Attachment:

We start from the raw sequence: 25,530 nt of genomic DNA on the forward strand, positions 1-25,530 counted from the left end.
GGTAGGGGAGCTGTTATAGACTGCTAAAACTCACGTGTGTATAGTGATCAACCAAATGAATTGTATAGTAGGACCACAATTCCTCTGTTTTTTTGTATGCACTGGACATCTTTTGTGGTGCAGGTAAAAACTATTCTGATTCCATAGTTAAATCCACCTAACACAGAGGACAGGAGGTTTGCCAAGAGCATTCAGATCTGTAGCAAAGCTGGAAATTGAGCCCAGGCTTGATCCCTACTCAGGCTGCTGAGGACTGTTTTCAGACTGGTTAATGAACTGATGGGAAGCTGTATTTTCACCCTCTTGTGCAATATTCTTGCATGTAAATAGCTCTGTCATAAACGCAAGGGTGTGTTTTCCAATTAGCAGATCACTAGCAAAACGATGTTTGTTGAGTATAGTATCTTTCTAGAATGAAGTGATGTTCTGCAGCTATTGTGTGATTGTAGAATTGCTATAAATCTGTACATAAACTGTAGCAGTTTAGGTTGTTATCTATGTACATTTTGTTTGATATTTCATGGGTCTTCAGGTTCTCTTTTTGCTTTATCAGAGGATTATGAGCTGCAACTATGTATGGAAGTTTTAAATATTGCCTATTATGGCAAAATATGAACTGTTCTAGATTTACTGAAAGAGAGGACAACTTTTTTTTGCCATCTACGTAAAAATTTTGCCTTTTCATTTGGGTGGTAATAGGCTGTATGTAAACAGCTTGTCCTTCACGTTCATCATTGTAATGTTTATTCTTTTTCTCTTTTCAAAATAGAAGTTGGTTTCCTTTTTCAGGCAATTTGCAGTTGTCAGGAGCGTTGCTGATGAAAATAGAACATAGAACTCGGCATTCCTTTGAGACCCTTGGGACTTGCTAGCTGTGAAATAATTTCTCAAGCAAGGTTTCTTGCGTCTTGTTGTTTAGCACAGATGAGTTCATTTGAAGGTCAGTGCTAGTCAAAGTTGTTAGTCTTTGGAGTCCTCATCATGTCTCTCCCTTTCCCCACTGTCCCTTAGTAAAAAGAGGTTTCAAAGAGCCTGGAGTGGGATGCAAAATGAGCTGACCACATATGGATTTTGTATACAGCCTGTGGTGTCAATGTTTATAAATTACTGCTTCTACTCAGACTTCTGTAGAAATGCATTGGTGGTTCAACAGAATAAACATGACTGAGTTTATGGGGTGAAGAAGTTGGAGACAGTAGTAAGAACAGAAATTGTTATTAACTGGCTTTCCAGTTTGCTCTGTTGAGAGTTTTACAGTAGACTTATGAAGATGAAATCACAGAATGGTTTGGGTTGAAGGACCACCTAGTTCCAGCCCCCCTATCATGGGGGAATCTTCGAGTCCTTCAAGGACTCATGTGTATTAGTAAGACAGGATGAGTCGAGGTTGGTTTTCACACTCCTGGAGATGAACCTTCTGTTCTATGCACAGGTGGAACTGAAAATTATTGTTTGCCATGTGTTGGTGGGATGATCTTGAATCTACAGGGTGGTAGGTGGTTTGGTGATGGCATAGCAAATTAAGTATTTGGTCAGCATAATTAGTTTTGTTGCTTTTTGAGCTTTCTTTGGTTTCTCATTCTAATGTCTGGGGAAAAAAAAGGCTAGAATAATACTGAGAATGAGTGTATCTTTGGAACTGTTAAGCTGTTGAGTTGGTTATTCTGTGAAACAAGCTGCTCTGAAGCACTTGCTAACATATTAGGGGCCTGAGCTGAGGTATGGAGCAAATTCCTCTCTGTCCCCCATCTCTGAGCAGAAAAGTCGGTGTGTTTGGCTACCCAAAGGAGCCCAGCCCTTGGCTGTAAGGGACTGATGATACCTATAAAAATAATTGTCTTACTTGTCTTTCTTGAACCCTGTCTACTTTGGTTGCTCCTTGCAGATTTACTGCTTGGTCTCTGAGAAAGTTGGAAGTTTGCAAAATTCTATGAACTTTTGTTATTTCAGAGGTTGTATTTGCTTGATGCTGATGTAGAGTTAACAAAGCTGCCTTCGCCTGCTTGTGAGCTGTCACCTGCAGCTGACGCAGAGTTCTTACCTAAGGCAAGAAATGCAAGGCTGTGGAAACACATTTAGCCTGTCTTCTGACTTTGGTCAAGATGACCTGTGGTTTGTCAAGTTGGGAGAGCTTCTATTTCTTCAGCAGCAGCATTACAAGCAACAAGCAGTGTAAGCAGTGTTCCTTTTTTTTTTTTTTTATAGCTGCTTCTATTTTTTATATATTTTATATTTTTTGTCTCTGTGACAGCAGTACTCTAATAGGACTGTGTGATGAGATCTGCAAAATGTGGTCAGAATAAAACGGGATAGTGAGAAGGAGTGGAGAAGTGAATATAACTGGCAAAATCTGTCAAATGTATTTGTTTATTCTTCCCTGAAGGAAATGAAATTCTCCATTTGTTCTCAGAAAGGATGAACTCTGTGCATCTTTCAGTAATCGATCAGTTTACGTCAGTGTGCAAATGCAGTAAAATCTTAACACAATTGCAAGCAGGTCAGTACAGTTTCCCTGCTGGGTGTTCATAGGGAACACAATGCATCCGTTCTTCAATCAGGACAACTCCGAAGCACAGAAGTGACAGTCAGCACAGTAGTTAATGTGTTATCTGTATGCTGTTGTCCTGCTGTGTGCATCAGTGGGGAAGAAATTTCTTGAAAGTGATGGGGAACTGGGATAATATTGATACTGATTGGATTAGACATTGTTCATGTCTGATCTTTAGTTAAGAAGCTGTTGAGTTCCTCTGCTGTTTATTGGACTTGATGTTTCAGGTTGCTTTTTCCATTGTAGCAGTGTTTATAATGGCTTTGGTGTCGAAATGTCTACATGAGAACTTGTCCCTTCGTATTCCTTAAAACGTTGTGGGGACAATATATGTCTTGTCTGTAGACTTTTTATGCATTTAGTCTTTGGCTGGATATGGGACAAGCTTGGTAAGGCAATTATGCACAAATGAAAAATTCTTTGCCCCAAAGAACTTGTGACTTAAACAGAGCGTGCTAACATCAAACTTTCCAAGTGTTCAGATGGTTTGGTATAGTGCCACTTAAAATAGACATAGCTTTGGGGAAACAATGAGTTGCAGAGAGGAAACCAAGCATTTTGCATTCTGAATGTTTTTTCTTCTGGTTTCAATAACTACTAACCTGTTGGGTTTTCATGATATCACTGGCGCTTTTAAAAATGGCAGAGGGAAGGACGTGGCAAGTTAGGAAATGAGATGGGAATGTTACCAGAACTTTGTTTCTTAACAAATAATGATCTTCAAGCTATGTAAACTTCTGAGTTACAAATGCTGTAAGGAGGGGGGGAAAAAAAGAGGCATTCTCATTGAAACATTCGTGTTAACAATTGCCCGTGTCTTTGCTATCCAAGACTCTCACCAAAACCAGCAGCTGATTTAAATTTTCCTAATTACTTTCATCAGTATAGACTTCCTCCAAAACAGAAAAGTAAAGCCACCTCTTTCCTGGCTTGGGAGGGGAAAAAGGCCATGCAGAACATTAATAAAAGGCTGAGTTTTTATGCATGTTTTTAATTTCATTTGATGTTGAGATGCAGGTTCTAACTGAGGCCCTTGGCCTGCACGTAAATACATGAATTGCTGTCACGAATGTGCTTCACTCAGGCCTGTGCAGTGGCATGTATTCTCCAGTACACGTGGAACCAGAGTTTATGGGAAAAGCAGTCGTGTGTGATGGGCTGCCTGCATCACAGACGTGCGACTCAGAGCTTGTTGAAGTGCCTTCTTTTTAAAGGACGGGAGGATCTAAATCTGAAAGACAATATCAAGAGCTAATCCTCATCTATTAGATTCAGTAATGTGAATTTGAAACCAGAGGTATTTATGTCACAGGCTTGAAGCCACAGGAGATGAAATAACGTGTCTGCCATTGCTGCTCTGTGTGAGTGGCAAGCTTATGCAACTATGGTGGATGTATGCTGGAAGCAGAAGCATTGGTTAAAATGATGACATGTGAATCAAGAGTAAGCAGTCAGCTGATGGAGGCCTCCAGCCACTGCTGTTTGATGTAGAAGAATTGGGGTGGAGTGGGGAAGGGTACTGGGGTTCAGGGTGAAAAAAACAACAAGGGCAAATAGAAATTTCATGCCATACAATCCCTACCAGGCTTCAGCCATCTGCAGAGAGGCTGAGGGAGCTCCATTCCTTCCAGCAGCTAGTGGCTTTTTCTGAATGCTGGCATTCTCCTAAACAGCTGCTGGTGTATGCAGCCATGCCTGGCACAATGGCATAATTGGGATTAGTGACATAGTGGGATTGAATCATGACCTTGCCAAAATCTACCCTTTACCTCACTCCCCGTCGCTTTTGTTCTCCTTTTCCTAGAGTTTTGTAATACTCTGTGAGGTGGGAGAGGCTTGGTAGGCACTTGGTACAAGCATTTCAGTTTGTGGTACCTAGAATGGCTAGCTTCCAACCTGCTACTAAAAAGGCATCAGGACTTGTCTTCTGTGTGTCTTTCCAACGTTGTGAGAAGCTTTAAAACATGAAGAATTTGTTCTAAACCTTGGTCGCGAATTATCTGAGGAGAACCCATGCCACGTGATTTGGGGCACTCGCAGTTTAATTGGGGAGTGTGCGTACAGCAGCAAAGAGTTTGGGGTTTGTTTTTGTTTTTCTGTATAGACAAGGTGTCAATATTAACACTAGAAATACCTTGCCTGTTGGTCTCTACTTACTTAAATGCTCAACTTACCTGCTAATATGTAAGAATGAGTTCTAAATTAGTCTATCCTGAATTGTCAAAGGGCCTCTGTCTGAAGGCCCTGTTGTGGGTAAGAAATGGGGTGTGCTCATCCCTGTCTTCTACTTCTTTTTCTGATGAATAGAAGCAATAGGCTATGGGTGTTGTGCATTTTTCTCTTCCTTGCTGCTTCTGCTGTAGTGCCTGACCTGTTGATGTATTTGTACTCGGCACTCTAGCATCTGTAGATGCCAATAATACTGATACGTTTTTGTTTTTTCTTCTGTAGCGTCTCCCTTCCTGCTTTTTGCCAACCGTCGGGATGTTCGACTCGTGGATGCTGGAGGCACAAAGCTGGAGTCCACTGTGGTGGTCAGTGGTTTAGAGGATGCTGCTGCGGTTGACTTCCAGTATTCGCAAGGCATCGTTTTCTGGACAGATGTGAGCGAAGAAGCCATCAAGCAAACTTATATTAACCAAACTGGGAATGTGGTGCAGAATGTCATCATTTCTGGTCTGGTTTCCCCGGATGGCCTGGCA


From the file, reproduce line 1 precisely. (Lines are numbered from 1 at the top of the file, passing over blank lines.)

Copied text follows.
We start from the raw sequence: 25,530 nt of genomic DNA on the forward strand, positions 1-25,530 counted from the left end.